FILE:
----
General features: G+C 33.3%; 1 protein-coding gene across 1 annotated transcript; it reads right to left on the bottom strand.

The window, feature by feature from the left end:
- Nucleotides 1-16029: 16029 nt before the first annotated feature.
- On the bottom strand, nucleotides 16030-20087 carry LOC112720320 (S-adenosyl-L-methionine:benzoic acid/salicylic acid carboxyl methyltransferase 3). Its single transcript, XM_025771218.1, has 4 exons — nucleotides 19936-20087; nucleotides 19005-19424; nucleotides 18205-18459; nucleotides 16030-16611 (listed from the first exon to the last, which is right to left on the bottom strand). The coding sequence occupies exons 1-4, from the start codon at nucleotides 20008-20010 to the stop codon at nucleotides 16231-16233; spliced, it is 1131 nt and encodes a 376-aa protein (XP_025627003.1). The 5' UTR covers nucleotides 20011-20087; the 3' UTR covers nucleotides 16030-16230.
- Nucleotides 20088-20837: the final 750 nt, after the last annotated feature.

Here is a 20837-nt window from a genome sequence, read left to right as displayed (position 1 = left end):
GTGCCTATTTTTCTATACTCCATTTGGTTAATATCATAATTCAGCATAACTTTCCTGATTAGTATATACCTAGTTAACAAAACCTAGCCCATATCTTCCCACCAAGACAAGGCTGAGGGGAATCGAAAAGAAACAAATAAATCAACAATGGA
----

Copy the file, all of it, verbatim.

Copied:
General features: G+C 33.3%; 1 protein-coding gene across 1 annotated transcript; it reads right to left on the bottom strand.

The window, feature by feature from the left end:
- Nucleotides 1-16029: 16029 nt before the first annotated feature.
- On the bottom strand, nucleotides 16030-20087 carry LOC112720320 (S-adenosyl-L-methionine:benzoic acid/salicylic acid carboxyl methyltransferase 3). Its single transcript, XM_025771218.1, has 4 exons — nucleotides 19936-20087; nucleotides 19005-19424; nucleotides 18205-18459; nucleotides 16030-16611 (listed from the first exon to the last, which is right to left on the bottom strand). The coding sequence occupies exons 1-4, from the start codon at nucleotides 20008-20010 to the stop codon at nucleotides 16231-16233; spliced, it is 1131 nt and encodes a 376-aa protein (XP_025627003.1). The 5' UTR covers nucleotides 20011-20087; the 3' UTR covers nucleotides 16030-16230.
- Nucleotides 20088-20837: the final 750 nt, after the last annotated feature.

Here is a 20837-nt window from a genome sequence, read left to right as displayed (position 1 = left end):
GTGCCTATTTTTCTATACTCCATTTGGTTAATATCATAATTCAGCATAACTTTCCTGATTAGTATATACCTAGTTAACAAAACCTAGCCCATATCTTCCCACCAAGACAAGGCTGAGGGGAATCGAAAAGAAACAAATAAATCAACAATGGA